We know what it feels like to be human and write from the perspective of a human. But, what does it feel like to be a shoe or a  pencil or a dictionary? And, why should we even try to write from the perspective of a shoe?

Write From The Perspective of a Shoe

Write from the perspective of a shoe. Illustration by Pamela Hodges.

What does a shoe think? Do they prefer walking on grass? Does the shoe wish the person wearing them would change their socks more often?

What does a pencil feel like? Are they sad, or scared, to be sharpened?

Would your New College Edition of the American Heritage Dictionary of the English Language cry at night because you used the on-line dictionary instead of them?

What is the difference between Point of View and Perspective?

The point of view in a story, according to Joe Bunting’s Point of View in Writing article, is “the narrator’s position in the description of events.”

(Seriously, if you want to know everything there is to know about Point Of View, or POV, read Joe’s article. He even told us the Latin word Point of View came from.)

Here is how I describe Point of View, or POV:

  • First Person Point of View; “I am so sick. I want to barf.” As in what I see, hear and feel. (I, me, my)
  • Second Person Point of View; “You look really sick. Please don’t barf on your shoe.” (You, your)
  • Third-person Point of View, Limited; “He looks really sick, He looks like he is going to barf on his shoe.” (He, she, her, his)
  • Third-person Point of View, Omniscient; “He looks sick. He looks like he is going to barf on his shoe.” “She looks really sick too. She looks like she is going to barf on her shoe.” The narrator still uses “he” and “she”, but they are all-knowing and seeing. I wonder if the Omniscient narrator knows what everyone ate that is making them so sick? And I wonder how the shoe feels when someone barfs on them?

Perspective, on the other hand, is all about the person’s—or shoe’s or pencil’s—background knowledge and experiences.

A person’s experience changes how they respond to life.

A senior citizen who has lived through war and famine will look at the world differently from a child who has never known war or lack of food.

“For what you see and hear depends a good deal on where you are standing: it also depends on what sort of person you are.”
― C.S. Lewis, The Magician’s Nephew

Or, C.S. Lewis, what sort of shoe you are. A hiking boot would have a different perspective than a sneaker or a shoe with a high heel. Also, a pencil or a shoe will have a limited knowledge of the world, as they have not had the same experiences as a person who has had a chance to eat hamburgers.

However, a pencil will have a deep knowledge about what it is like to be inside of a pencil sharpener, and a stuffed cat will know what it feels like to go through a sewing machine.

The Synonyms of “Perspective”

Another way to understand perspective is to look at the synonyms of the word: angle, eye view, outlook, shoes, slant, standpoint, vantage point, and viewpoint.

Please excuse me for a minute, my New College Edition of the American Heritage Dictionary of the English Language is crying, because I got the list of synonyms for the word perspective from the on-line Merriam-Webster Thesarus.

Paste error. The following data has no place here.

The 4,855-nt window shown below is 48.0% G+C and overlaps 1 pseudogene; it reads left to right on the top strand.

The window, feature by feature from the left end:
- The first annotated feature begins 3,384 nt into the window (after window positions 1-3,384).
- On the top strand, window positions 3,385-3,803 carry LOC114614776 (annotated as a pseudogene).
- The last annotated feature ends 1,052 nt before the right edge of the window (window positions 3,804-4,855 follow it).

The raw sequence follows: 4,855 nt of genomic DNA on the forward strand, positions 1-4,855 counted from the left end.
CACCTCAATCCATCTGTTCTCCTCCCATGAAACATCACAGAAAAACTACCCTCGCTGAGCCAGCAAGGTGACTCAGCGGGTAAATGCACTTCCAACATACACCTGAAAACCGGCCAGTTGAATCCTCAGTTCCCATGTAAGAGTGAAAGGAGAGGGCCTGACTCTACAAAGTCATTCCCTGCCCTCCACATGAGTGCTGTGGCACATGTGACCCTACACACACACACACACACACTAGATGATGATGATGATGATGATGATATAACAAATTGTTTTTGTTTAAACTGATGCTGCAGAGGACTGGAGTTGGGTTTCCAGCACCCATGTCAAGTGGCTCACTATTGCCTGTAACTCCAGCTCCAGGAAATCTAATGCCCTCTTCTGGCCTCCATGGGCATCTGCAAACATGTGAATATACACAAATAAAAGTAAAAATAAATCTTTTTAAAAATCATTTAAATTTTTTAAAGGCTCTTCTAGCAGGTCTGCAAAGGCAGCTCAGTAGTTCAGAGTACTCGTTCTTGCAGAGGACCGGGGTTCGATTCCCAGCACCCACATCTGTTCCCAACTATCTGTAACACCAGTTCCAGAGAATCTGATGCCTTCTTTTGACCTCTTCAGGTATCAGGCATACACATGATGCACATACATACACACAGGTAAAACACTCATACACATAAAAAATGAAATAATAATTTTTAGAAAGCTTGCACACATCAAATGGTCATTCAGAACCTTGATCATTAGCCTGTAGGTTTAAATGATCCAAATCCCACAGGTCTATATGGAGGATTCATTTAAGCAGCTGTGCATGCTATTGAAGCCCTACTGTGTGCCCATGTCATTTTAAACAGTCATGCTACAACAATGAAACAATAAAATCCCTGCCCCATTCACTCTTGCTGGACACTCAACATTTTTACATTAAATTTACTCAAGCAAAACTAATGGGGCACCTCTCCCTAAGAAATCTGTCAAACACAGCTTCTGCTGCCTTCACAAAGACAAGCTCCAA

Write From The Perspective of a Shoe

Writing from the perspective of a shoe will help you think about the world view of  something else other than yourself. Unless, of course, you are a shoe. So, if you are a shoe, please forgive me for assuming you are not a writer.

Here is a list of inanimate objects. Cut up the list and pick one of them. Then write from their perspective. If you don’t like my list, please choose your own inanimate object:

Harper is helping me paint the shoe.

Harper is helping me paint the shoe.

Shoe
Pencil
Dictionary
Stuffed Cats
Egg
Toaster
Felt Pen
Chair
Table
Rock
Bacon
Box
Rug
Jeans
Flower
Flour

Inanimate vs. Animate Perspectives

And, just so my dictionary doesn’t keep me awake all night crying. I will look up two words in my New College Edition of the American Heritage Dictionary of the English Language instead of on-line:  Animate and Inanimate.

The first word is on page 52, second column, twelve down from the top. Animate: Possessing life; living.

The second word is on page 663, second column, twelve down from the top. Inanimate: Not animate; not having the qualities associated with active, living organisms.

So, now you know the difference between animate and inanimate. If your object has a heartbeat, it is animate. So please choose again. If your shoe has a heartbeat—run! You might be in The Twilight Zone.

p.s. These stuffed cats are going into the mail tomorrow. They were hand-made for a friend’s sons. But, they don’t have names or a story. What would you name them?
2015-10-10 09.32.33

 

Have you ever written from the perspective of a shoe? Or, are you a shoe?  Let me know in the comments.

PRACTICE

Choose one of the words from the list, or choose another inanimate object. Write a story from the perspective of the inanimate object for fifteen minutes. Then please share your story in the comments.

Your object can be in a real-life drama. They may want something, and struggle to overcome conflict. A story without conflict is boring. I don’t want to read about how someone has it all together, even if they are a shoe.

If you are a shoe. Please forgive me for assuming you are not a writer. Please choose something from the list that is not a shoe.

xo
Pamela (p.s. I am a human. Not a shoe.)

Pamela Hodges
Pamela Hodges
Pamela writes stories about art and creativity to help you become the artist you were meant to be. She would love to meet you at pamelahodgs.com.